Rethinking adaptation for a 4°C world

Mark Stafford Smith, Lisa Horrocks, Alex Harvey, Clive Hamilton

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    235 Citations (Scopus)
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    With weakening prospects of prompt mitigation, it is increasingly likely that the world will experience 4°C and more of global warming. In such a world, adaptation decisions that have long lead times or that have implications playing out over many decades become more uncertain and complex. Adapting to global warming of 4°C cannot be seen as a mere extrapolation of adaptation to 2°C; it will be a more substantial, continuous and transformative process. However, a variety of psychological, social and institutional barriers to adaptation are exacerbated by uncertainty and long timeframes, with the danger of immobilizing decision-makers. In this paper, we show how complexity and uncertainty can be reduced by a systematic approach to categorizing the interactions between decision lifetime, the type of uncertainty in the relevant drivers of change and the nature of adaptation response options. We synthesize a number of issues previously raised in the literature to link the categories of interactions to a variety of risk-management strategies and tactics. Such application could help to break down some barriers to adaptation and both simplify and better target adaptation decision-making. The approach needs to be tested and adopted rapidly.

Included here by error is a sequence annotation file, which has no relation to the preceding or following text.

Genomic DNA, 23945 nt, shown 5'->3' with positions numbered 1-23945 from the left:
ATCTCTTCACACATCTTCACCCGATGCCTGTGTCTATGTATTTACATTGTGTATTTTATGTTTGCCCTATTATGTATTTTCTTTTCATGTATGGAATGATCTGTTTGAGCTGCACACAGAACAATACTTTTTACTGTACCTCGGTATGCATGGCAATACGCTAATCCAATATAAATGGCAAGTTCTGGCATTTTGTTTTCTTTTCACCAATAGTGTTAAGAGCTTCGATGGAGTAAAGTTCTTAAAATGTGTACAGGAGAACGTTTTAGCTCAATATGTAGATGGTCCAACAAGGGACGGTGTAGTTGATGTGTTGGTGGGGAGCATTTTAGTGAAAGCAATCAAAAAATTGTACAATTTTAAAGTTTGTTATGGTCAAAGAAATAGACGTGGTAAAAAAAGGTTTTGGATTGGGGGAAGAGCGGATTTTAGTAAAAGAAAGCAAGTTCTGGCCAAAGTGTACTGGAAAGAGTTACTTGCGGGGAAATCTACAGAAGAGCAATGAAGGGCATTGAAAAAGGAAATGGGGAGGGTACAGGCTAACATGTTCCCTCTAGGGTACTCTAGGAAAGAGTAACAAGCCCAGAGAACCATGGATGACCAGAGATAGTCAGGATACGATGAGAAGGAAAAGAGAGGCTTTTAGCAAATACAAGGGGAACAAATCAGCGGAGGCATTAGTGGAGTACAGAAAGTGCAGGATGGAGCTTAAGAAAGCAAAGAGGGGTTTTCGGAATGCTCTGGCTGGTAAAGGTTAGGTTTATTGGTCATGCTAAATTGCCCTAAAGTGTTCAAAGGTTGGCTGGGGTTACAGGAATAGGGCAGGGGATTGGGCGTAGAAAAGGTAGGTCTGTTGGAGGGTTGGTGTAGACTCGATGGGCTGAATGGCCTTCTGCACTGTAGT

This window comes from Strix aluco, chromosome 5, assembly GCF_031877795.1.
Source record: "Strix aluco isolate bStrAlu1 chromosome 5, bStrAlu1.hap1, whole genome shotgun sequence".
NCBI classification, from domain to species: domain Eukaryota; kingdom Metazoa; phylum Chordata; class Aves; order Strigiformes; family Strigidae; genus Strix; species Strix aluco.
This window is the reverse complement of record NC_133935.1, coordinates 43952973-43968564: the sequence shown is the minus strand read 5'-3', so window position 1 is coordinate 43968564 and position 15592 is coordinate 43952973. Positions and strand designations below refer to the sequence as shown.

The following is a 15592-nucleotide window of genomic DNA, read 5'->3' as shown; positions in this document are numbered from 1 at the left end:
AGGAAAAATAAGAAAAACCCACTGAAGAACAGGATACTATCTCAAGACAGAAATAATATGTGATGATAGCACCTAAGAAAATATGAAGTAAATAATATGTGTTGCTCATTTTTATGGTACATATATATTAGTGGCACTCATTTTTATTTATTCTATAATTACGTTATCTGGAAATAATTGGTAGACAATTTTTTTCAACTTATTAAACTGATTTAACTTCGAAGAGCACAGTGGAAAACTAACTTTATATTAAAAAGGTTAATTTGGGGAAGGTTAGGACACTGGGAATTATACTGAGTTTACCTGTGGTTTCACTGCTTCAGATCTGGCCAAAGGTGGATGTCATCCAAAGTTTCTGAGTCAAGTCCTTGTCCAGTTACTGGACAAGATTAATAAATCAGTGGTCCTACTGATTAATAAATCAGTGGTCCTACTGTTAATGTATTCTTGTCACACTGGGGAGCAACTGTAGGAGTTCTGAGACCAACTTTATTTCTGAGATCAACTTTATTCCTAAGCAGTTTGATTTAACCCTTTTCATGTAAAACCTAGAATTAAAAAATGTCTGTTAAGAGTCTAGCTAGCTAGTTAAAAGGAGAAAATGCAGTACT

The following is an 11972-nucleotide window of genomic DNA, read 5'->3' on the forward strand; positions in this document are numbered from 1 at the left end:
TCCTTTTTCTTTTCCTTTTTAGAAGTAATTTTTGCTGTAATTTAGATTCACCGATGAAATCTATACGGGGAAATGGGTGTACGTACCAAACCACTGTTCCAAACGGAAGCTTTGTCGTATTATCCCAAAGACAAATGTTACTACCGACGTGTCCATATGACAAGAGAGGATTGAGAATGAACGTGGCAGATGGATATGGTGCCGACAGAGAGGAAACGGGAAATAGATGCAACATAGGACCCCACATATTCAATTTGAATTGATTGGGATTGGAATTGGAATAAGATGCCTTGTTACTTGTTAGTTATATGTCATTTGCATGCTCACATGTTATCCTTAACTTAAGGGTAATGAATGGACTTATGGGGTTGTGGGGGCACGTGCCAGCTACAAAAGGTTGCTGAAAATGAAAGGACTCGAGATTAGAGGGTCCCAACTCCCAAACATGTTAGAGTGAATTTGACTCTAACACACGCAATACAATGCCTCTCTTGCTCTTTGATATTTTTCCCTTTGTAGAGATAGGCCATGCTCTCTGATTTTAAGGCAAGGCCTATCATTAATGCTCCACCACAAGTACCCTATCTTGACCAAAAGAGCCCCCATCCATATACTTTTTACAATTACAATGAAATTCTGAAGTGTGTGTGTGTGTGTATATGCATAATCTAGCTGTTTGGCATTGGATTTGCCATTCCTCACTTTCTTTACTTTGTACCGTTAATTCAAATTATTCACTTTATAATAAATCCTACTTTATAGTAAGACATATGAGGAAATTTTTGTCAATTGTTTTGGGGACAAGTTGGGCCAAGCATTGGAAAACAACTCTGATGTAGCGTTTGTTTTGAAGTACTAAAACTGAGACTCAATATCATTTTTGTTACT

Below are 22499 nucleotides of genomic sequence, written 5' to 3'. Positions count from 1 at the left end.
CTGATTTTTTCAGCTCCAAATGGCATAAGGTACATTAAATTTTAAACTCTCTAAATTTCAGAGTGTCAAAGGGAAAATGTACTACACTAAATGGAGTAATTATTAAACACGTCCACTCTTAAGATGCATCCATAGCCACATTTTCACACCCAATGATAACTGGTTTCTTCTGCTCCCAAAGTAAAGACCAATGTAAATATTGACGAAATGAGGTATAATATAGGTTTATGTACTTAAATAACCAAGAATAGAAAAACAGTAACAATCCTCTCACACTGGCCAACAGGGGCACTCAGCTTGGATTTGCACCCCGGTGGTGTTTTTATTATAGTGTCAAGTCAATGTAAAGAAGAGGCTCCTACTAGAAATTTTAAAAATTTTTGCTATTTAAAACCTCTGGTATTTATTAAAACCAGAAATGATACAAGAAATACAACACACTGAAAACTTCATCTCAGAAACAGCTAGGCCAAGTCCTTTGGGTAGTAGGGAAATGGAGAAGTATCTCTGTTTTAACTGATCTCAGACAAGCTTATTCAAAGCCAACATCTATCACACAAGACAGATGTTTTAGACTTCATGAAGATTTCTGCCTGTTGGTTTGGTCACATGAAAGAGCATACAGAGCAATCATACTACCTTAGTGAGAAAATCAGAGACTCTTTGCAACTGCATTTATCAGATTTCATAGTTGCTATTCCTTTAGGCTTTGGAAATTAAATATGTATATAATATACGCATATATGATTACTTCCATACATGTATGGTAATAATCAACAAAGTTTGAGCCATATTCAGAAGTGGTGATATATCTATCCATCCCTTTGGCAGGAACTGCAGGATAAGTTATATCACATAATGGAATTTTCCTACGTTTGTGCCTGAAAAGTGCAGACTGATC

Original languageEnglish
    Pages (from-to)196-216
    Number of pages21
    JournalPhilosophical Transactions of the Royal Society A: Mathematical, Physical and Engineering Sciences
    Issue number1934
    Publication statusPublished - Jan 2011

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